by Whit Gibbons

January 17, 2016

Most questions I get about reptiles are in the warmer months. But a few come in winter, including these received last month.

Q: I am a real estate agent who has a client concerned about a property in Naples, Florida. It has a retaining wall on the bayside that rises about 6 to 8 feet above the water level. Could an alligator jump up onto the wall and then go after a dog?

A: Alligators cannot jump over high fences, but I have seen alligators up to 6 feet long climb over both chicken wire and chain-link fences by using their toes to grasp the mesh. I'm not sure how high they could climb to get over a fence in that manner but certainly several feet. But for one to actually jump over a solid wall would be unlikely behavior. If the wall had footholds of some sort, an alligator might give it a try if a dog were on the other side. They will go after a dog when given an opportunity, but I have never heard of one jumping over a high wall.

Q: Could I possibly have seen some kind of gecko in downtown Charleston on a warm evening this winter? It was on a wall near a porch light.

A: Yes, geckos are lizards now found commonly in Charleston and many urban areas in all coastal states from Virginia to Texas. The most likely kind is the non-native Mediterranean gecko. The species was introduced into Florida in 1910 and has now spread, through human transport, to many regions of the country. The only native species of gecko in the eastern United States is the Florida reef gecko, which is restricted to the Florida Keys.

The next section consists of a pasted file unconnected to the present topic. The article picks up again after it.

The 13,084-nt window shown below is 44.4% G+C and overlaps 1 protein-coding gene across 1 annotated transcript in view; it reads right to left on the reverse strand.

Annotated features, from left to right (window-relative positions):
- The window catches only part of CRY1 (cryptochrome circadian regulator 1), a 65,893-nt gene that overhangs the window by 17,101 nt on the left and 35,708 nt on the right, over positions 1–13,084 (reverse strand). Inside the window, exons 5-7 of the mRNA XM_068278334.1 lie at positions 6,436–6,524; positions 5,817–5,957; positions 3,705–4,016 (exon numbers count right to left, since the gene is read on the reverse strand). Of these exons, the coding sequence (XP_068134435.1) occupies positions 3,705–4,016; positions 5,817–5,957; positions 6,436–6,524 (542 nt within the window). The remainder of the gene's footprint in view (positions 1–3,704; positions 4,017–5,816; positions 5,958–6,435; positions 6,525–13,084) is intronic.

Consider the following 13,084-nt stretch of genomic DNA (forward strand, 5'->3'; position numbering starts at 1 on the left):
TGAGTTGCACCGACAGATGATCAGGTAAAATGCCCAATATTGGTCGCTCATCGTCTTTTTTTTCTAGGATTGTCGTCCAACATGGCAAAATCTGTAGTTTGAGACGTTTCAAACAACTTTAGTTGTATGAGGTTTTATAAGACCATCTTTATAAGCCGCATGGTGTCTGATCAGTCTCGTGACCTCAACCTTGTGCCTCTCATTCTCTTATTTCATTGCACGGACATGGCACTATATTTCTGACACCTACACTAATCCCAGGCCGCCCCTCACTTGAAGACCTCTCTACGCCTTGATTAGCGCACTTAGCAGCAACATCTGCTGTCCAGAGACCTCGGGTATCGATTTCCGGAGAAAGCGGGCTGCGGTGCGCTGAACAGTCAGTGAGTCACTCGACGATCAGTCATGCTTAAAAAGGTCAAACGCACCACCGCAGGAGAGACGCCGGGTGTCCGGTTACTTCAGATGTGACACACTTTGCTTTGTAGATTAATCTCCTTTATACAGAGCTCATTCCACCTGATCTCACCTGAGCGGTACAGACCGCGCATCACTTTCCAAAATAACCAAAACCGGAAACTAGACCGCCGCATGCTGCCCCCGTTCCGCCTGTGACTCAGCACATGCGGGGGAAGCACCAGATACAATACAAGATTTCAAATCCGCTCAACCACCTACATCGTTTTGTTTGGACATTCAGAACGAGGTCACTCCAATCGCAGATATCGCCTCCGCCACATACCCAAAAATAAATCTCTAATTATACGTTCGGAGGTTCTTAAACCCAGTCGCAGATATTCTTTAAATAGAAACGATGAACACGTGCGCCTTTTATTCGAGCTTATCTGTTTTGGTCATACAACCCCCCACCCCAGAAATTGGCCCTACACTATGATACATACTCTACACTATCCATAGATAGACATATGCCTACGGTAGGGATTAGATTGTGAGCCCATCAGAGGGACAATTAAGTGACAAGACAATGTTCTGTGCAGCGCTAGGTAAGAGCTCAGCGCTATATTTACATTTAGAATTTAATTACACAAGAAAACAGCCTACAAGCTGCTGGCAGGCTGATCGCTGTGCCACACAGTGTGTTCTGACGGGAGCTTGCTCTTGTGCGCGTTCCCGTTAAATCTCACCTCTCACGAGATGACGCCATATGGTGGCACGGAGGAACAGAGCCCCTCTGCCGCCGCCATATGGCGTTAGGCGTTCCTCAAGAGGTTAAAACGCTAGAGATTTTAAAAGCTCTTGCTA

Mediterranean geckos are inoffensive little creatures that are completely harmless to humans. Although their native range is from southern Europe to India, they are not known to cause problems to our environment or for any native lizard or other animal. They thrive mostly around houses, warehouses and other buildings where they can go inside to stay warm and where most native wildlife has already been eliminated. They typically come out at night when it is not cold. My prediction is that small colonies of Mediterranean geckos will eventually turn up and persist in most if not all southern cities.

Q: We live in Dallas/Fort Worth and found a green anole in the freezing cold and ice yesterday lying on a stepping stone. I thought it was dead, but when I walked over to it again later that day, I saw its mouth slowly open. It was very weak. I took it home, and we made a little habitat for it in a container with leaves and a tray of water. It's now green again and seems to be improving, but it has not tried to move much. How can we tell if it's OK? While it's at home, we have it under a kitchen light to warm it up. Where should we release it? Should we wait until it warms up and guide it to some leaves to hibernate?

A: It sounds like you have done as much as possible for this particular anole. Probably the best thing to do now is to take it outside during the warmest part of the day and put it under leaves or vegetation in an area that will get sun. Putting it close to the house on the south side might be a good idea as it will be a few degrees warmer. However, green anoles do make it through the winter by staying under leaves, bark or other natural cover.

A fun exercise is to use a colored felt-tip marking pen to put a small mark on its body that will last for several days or weeks. That way, should it turn up again, you will recognize it as the same one. Good luck, and I hope you see him in the spring.

If you have an environmental question or comment, email

(Back to Ecoviews)


SREL HomeUGA Home SREL Home UGA Home